Based on our detailed comparative analysis, this paper proposes a location-based mobile marketing recommendation model by convolutional neural network (LBCNN). Firstly, we use user-product information as a training sample, and treat this problem as a two-class problem. The category of the problem is divided into the purchase behavior and the purchase behavior of the product at the next moment. In order to capture the user’s timing preference characteristics, we divide the behavior of the merchandise according to a certain length of time window and dig deeper into the behavior characteristics of each time window. Secondly, we consider the users’ timing preferences and overall preferences for the product. Then, the features of time window are used to train convolutional neural network models. Finally, we input the sample features of the test set into the model and generate the Top-K sample as the location-based purchase forecast results [15].
Remain of the paper is divided into four sections. Related work is shown in “Related work” section. Necessary definitions and specific implementation of the location-based mobile marketing recommendation model by convolutional neural network (LBCNN) are shown in “Location-based mobile marketing recommendation model by CNN” section. In “Experimental analysis” section, experimental analysis is introduced. “Conclusion” section summarizes the strengths and weaknesses of the paper and proposes plans for future progress.

## Related work

In the current chapter, we will review existing methods for recommending systems that can be broadly divided into three parts: content filtering, collaborative filtering and hybrid methods. We also discuss the establishment of feature models based on time series to clearly represent the differences between our research and other existing methods.

In the general products recommendation system, the similarity between users is calculated by the user’s interest feature vector. Then, the system recommends some products with similarity greater than a certain threshold or the similar Top-N products to the target user. This is a traditional recommendation algorithm based on content and the recommendation is based on comparing users.

#### a. Content-based recommendation method

Content-based information filtering has proven to be an effective application for locating text documents related to topics. In particular, we need to focus on the application of content-based information filtering in the recommendation system. Content-based methods allow for accurate comparisons between different texts or projects, so the recommended results are similar to the historical content of the user’s consumption. The content-based recommendation algorithm involves the following aspects. User description file describes the user’s preferences, which can be filled by the user and dynamically updated based on the user’s feedback information (purchasing, reading, clicking, etc.) during the operation of the system. The project profile describes the content characteristics of each project, which constitutes the feature vector of the project. In addition, the similarity calculation is the similarity between the user’s description file and the item feature vector.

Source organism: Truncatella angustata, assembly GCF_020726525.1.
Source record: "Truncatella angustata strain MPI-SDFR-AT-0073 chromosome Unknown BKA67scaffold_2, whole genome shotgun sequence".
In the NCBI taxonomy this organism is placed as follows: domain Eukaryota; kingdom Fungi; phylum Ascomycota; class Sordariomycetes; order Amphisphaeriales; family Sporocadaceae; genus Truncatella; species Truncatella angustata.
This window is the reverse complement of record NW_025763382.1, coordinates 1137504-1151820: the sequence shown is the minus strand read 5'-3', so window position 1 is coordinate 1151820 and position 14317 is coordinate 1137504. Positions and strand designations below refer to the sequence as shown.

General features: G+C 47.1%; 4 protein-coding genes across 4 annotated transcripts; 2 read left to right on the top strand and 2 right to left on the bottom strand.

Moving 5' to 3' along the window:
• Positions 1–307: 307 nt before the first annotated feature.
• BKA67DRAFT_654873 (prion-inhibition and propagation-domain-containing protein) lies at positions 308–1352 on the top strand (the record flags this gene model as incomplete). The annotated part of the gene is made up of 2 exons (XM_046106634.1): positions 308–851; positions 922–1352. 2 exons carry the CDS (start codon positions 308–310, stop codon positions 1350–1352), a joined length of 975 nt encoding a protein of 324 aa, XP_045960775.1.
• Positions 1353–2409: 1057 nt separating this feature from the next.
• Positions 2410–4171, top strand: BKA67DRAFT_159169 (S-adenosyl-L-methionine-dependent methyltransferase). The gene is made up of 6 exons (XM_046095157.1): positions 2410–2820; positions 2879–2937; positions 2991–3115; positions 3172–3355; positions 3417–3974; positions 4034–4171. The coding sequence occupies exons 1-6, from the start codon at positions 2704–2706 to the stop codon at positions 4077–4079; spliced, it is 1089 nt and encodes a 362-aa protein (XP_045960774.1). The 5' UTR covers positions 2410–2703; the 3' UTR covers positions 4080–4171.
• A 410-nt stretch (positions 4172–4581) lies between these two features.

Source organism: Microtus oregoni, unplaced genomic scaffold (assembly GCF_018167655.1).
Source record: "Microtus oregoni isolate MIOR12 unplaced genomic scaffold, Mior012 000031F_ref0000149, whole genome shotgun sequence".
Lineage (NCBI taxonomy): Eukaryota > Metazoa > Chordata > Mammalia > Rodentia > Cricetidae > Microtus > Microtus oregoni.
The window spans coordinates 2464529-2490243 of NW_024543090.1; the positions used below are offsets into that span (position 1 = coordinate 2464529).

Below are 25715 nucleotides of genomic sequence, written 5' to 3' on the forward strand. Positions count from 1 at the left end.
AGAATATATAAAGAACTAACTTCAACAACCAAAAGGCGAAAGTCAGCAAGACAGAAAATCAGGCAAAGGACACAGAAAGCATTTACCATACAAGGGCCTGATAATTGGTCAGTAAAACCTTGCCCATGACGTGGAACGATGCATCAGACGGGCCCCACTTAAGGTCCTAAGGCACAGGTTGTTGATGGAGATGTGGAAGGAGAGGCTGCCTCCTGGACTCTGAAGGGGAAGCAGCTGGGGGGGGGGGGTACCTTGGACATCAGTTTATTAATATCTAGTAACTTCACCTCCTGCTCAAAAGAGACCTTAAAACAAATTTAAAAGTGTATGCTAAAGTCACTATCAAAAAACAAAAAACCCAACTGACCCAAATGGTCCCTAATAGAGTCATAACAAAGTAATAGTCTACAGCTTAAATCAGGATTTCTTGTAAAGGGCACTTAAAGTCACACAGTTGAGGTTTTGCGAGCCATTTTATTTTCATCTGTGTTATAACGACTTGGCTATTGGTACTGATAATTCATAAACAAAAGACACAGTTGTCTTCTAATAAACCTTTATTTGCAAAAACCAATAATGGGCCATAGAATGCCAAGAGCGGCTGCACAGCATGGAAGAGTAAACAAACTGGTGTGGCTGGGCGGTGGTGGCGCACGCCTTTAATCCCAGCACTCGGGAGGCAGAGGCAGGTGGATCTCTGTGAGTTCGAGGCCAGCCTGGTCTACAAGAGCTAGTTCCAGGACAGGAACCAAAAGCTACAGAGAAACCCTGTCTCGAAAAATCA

The similarity calculation of the content-based recommendation algorithm usually adopts the cosine similarity algorithm. The algorithm needs to calculate the similarity between the feature vector of user u and the feature vector of item i. The calculation formula is as shown in Formula (1).
$$sim(u,i) = \frac{{\overset{\lower0.5em\hbox{\smash{\scriptscriptstyle\rightharpoonup}}}{u} \cdot \overset{\lower0.5em\hbox{\smash{\scriptscriptstyle\rightharpoonup}}}{i} }}{{\overset{\lower0.5em\hbox{\smash{\scriptscriptstyle\rightharpoonup}}}{\left| u \right|} \overset{\lower0.5em\hbox{\smash{\scriptscriptstyle\rightharpoonup}}}{\left| i \right|} }}$$
(1)
where $$\overset{\lower0.5em\hbox{\smash{\scriptscriptstyle\rightharpoonup}}}{u}$$ denotes the user feature vector, $$\overset{\lower0.5em\hbox{\smash{\scriptscriptstyle\rightharpoonup}}}{i}$$ denotes the project feature vector, $$\overset{\lower0.5em\hbox{\smash{\scriptscriptstyle\rightharpoonup}}}{\left| u \right|}$$ is the modulus of the user feature vector and $$\overset{\lower0.5em\hbox{\smash{\scriptscriptstyle\rightharpoonup}}}{\left| i \right|}$$ is the model of the project feature vector.
Representative content-based recommendation systems mainly include Lops, Gemmis, and Semeraro [16]. Compared to other methods, content-based recommendations have no cold-start issues and recommendations are easy to understand. However, the content filtering based recommendation method has various drawbacks, such as strongly relying on the availability of content and ignoring the context information of the recommended party. The content-based recommendation method also has certain requirements for the format of the project. Besides, it is difficult to distinguish the merits of the project. The same type of project may have the same type of features, which are difficult to reflect the quality of the project.